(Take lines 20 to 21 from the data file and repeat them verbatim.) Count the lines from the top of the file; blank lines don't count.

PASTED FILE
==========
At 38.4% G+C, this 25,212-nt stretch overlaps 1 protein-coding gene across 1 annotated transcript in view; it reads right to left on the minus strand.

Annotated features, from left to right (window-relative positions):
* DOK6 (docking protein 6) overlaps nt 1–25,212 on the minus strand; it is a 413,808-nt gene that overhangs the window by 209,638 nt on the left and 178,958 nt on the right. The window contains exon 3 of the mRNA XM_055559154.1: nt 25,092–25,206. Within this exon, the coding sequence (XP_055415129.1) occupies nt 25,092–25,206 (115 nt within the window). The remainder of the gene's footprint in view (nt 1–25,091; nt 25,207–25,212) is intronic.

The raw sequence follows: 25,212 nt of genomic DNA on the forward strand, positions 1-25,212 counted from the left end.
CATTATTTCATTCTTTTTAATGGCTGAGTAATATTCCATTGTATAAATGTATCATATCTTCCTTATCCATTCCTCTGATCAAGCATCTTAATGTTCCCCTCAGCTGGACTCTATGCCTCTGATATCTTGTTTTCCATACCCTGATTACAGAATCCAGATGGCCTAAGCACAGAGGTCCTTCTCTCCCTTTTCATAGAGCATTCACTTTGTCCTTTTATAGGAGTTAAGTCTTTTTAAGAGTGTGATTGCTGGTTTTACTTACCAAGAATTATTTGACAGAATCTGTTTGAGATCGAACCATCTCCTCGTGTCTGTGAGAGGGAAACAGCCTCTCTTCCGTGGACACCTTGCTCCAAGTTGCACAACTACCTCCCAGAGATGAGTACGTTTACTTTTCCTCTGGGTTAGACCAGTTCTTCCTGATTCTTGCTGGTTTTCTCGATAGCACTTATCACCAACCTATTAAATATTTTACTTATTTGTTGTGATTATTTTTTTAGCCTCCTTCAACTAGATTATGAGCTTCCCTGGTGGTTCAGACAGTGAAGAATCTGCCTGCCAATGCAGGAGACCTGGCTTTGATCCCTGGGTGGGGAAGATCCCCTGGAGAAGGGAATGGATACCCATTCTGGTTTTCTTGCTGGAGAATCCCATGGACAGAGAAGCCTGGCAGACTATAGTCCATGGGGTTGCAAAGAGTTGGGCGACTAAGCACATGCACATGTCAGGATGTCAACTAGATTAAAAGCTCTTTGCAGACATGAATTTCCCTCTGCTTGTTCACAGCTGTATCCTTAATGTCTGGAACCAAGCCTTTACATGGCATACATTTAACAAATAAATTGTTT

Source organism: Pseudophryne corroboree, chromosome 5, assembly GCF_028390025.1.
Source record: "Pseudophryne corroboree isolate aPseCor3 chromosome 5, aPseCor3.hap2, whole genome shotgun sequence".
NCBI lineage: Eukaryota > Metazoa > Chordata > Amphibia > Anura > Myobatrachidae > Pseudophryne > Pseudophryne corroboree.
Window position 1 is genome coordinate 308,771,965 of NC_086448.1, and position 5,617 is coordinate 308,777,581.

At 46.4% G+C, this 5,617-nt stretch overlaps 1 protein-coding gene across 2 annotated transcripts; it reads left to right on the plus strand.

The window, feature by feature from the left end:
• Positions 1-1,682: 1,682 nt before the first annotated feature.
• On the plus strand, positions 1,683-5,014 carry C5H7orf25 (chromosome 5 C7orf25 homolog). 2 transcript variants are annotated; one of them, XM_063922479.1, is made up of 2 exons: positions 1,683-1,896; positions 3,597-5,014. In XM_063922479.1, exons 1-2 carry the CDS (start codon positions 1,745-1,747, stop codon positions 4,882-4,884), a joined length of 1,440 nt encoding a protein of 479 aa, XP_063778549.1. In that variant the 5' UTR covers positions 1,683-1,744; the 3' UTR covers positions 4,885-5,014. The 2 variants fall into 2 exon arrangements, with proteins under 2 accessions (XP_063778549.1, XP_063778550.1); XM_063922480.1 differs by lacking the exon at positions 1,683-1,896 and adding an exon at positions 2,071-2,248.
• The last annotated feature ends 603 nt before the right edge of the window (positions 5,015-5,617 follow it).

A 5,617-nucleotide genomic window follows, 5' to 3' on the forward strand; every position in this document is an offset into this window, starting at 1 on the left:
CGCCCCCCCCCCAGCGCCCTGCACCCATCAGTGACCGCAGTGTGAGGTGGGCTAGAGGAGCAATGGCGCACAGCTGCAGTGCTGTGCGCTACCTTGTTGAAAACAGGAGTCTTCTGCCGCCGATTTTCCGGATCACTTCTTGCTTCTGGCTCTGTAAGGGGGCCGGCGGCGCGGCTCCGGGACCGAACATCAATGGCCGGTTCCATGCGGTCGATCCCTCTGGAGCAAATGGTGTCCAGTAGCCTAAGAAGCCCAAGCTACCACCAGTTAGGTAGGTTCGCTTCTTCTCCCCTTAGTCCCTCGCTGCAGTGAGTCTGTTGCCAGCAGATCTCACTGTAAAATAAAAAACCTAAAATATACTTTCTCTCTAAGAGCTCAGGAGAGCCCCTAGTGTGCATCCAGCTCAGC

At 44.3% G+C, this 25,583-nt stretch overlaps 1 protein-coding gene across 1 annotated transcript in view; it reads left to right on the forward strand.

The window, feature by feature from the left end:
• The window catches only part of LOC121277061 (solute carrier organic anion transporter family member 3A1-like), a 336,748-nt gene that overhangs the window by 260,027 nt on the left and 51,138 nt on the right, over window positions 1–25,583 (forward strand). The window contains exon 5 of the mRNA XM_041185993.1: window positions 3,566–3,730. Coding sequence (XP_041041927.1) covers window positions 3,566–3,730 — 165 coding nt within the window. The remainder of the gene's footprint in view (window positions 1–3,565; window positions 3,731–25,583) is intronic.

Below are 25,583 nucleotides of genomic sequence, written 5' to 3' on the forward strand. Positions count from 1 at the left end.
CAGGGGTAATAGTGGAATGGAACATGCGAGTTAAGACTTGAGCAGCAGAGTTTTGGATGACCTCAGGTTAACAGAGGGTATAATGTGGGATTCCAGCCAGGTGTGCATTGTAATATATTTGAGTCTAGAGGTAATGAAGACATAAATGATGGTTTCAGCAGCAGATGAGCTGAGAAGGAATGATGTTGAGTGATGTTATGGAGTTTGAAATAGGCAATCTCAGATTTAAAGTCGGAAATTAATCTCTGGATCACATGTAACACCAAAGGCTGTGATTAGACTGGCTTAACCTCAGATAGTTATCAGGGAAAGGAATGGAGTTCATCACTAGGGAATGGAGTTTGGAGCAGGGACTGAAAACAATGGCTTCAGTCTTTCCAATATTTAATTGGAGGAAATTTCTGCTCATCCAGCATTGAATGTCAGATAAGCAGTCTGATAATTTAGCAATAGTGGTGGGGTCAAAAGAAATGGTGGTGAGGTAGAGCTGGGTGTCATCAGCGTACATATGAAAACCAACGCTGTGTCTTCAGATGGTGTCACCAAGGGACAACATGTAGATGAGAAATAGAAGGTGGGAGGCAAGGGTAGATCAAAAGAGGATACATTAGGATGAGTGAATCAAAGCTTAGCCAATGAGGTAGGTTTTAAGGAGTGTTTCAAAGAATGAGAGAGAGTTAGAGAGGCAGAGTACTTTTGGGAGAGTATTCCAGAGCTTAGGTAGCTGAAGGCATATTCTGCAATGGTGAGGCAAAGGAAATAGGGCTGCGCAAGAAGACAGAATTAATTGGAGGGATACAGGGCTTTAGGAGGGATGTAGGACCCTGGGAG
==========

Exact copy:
Below are 25,583 nucleotides of genomic sequence, written 5' to 3' on the forward strand. Positions count from 1 at the left end.
CAGGGGTAATAGTGGAATGGAACATGCGAGTTAAGACTTGAGCAGCAGAGTTTTGGATGACCTCAGGTTAACAGAGGGTATAATGTGGGATTCCAGCCAGGTGTGCATTGTAATATATTTGAGTCTAGAGGTAATGAAGACATAAATGATGGTTTCAGCAGCAGATGAGCTGAGAAGGAATGATGTTGAGTGATGTTATGGAGTTTGAAATAGGCAATCTCAGATTTAAAGTCGGAAATTAATCTCTGGATCACATGTAACACCAAAGGCTGTGATTAGACTGGCTTAACCTCAGATAGTTATCAGGGAAAGGAATGGAGTTCATCACTAGGGAATGGAGTTTGGAGCAGGGACTGAAAACAATGGCTTCAGTCTTTCCAATATTTAATTGGAGGAAATTTCTGCTCATCCAGCATTGAATGTCAGATAAGCAGTCTGATAATTTAGCAATAGTGGTGGGGTCAAAAGAAATGGTGGTGAGGTAGAGCTGGGTGTCATCAGCGTACATATGAAAACCAACGCTGTGTCTTCAGATGGTGTCACCAAGGGACAACATGTAGATGAGAAATAGAAGGTGGGAGGCAAGGGTAGATCAAAAGAGGATACATTAGGATGAGTGAATCAAAGCTTAGCCAATGAGGTAGGTTTTAAGGAGTGTTTCAAAGAATGAGAGAGAGTTAGAGAGGCAGAGTACTTTTGGGAGAGTATTCCAGAGCTTAGGTAGCTGAAGGCATATTCTGCAATGGTGAGGCAAAGGAAATAGGGCTGCGCAAGAAGACAGAATTAATTGGAGGGATACAGGGCTTTAGGAGGGATGTAGGACCCTGGGAG